The Fortelasia was also a huge slave trading port. They would put slaves in small boats and string them together forming a daisy chain of rowboats filled with slaves. I'm sure that a bit of the explanation was lost in translation but you essentially picked up a few slaves on your way out of the harbor and then set sail for Indonesia or some other little spice island. The guard also seemed to be quite proud of the execution site. I guess that's the part of the tour that elicits the most reaction, and on a sleepy little island town, about as much excitement as the guard expects.

Another strange happening on the island is the complete lack of fresh water wells. You would think that before you declare a place a capital you would at least get past Maslow's base level, but instead the Portuguese built all of the buildings to channel water into basement systems that are still used today (though the majority of water is piped in from the mainland).

On the way to the airport we passed a little village that was next to what use to be one of the largest soap manufacturers in Southern Africa. During the war it fell into disuse and disrepair and the locals put the scrap metal to good use, making it into roofing tiles.

When we were in the airport I came upon this wonderful window into the Mozambique psyche. For those of you who do not read Portuguese, the note says, "Be advised, Do not use this urinal"...it's difficult to read because someone pissed on it.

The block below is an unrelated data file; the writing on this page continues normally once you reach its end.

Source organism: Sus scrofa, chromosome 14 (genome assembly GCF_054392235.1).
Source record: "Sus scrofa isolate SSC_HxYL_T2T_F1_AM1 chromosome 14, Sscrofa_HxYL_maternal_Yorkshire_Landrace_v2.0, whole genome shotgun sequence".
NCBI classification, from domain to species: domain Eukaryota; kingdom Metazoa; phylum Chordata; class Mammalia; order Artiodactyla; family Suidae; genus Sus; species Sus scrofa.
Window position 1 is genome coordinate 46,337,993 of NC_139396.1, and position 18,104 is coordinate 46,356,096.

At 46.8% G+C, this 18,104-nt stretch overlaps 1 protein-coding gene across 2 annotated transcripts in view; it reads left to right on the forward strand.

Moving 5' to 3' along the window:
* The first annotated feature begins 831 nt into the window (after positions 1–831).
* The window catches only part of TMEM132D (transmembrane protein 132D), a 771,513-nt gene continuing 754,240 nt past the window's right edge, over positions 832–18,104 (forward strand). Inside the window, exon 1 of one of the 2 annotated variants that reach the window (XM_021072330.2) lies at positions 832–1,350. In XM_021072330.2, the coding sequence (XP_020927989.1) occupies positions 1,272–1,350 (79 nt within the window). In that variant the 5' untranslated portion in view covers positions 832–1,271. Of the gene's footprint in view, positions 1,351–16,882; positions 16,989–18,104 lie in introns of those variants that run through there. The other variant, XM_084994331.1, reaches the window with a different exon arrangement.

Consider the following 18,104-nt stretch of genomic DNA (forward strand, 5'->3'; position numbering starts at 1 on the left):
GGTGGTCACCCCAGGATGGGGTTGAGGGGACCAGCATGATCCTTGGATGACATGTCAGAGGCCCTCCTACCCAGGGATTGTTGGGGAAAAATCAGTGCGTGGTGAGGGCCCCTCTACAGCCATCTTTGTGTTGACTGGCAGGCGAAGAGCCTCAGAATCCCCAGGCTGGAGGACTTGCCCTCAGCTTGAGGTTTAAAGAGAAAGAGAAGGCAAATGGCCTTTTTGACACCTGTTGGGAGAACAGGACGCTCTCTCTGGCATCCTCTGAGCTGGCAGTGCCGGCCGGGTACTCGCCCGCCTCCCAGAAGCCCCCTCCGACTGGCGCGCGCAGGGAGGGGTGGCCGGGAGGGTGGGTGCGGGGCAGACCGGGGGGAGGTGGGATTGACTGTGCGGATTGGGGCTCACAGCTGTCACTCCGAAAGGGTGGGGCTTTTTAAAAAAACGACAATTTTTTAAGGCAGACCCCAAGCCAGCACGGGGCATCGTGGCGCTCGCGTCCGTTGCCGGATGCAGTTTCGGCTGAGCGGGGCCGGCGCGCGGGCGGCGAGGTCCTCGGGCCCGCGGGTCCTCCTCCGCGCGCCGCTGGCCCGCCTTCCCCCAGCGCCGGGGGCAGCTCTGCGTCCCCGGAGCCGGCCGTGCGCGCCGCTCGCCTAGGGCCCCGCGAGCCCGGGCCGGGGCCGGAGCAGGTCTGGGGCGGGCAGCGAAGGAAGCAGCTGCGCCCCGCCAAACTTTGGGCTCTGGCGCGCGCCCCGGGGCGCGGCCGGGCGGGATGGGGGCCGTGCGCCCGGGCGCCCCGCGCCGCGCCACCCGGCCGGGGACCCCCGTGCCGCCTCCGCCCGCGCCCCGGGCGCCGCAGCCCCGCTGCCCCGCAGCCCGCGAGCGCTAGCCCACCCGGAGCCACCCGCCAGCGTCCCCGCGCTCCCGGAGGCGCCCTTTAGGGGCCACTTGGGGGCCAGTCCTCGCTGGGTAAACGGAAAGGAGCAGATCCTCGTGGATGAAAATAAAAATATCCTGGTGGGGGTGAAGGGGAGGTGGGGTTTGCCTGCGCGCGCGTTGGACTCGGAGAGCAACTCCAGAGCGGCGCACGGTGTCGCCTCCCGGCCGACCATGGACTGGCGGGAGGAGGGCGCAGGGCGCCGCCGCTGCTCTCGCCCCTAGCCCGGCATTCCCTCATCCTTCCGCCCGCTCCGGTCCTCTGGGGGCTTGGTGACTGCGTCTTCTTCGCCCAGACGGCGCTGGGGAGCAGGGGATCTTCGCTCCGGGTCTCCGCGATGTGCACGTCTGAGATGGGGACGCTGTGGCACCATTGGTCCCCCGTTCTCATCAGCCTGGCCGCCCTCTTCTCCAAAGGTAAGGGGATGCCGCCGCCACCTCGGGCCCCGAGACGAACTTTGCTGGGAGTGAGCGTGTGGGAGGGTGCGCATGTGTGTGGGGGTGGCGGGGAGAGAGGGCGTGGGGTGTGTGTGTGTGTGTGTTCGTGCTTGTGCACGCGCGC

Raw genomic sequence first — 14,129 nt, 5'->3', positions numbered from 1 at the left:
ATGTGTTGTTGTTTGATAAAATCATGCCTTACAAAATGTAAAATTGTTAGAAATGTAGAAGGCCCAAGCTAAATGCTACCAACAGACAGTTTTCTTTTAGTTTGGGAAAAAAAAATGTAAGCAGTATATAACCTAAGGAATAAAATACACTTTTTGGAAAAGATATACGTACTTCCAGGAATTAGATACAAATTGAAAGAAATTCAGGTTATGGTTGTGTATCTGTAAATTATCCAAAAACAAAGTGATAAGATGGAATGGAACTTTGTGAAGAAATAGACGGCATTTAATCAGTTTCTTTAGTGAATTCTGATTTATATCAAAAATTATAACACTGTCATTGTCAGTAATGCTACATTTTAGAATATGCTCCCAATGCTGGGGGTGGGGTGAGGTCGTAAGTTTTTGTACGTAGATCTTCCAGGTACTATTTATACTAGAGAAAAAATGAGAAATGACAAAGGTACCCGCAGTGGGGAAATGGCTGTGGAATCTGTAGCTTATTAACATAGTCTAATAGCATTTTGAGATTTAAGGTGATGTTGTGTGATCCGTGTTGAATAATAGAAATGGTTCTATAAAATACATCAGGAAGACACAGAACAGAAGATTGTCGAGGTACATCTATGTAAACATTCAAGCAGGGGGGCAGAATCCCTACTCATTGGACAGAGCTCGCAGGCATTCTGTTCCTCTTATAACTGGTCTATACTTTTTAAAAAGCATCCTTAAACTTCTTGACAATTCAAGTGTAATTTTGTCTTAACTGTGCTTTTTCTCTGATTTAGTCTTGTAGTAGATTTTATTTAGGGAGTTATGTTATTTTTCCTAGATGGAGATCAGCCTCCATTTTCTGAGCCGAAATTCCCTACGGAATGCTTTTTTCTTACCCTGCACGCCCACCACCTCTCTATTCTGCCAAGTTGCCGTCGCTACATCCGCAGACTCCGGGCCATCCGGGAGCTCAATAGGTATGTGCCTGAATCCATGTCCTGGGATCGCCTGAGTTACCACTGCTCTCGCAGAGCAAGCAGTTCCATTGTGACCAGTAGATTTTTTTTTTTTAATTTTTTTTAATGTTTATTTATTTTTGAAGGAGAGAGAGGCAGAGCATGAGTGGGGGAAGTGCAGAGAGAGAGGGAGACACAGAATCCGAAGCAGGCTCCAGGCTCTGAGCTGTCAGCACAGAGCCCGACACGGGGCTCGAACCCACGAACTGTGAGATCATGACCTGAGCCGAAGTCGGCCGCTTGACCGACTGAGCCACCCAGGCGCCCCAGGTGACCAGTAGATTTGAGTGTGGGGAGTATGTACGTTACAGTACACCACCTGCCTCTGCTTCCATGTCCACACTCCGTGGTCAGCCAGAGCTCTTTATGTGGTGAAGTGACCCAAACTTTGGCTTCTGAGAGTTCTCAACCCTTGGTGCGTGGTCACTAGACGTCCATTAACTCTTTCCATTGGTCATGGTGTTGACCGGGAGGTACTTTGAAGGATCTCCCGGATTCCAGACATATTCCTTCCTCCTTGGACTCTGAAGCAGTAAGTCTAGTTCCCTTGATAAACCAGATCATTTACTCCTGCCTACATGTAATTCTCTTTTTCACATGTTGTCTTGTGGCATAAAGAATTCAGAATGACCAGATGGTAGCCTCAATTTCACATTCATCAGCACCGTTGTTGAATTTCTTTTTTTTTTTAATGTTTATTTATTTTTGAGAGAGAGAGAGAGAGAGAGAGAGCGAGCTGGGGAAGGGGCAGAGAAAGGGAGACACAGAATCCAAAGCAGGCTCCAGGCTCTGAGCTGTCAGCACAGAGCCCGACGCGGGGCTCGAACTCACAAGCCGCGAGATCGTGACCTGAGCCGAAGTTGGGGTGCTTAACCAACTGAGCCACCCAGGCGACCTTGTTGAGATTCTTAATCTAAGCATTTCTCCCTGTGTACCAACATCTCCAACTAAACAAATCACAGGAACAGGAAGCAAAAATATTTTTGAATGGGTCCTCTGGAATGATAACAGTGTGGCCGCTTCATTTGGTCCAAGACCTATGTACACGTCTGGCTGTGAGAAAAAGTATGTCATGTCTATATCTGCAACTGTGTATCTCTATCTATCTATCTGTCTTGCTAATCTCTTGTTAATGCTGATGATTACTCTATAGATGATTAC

Tuesday, June 29, 2010

A Day on the Job

I love my office. Right now, I'm talking physical space. And that's right - I said office, not cube. Who knows the next time I’ll get an office, because goodness knows I don’t have one back in the wonderful world of Washington. And even here I better appreciate it while I can – these digs are temporary. Please see Exhibit A. One whole wall is basically a window, and I get a nice glimpse of the ocean - when the sun starts to set (and yes, I'm here when it does that since it sets so early), I can see it reflecting in the glass that separates my office from the rest of the room. Absolutely fabulous. See Exhibit B. Now, yes, the people. Even better than my view. I had the pleasure of meeting several of them when they flew into DC for the Worldwide Program Officer Conference I helped organize back in February. They were friendly then and just as much so now, checking on me throughout the day, showing me where to eat around the office, providing tips on how the heck to fit exercise in my schedule (given time and safety and transportation constraints), suggesting where to go on the weekends ... the list goes on.

Maybe more than anything what I like – oddly, I guess? – about my colleagues is how much some of them know about my personal life and how much I know about theirs. Basically as soon as I got here I had bacon on a Sunday morning with my boss and watched as her son stabbed his French toast and her daughter pranced around in her princess nightgown. I sat in the living room with another colleague and his wife and discussed their “naughty room” (it’s not what you think!) It’s a totally different scenario than what I have in Washington, and I love it.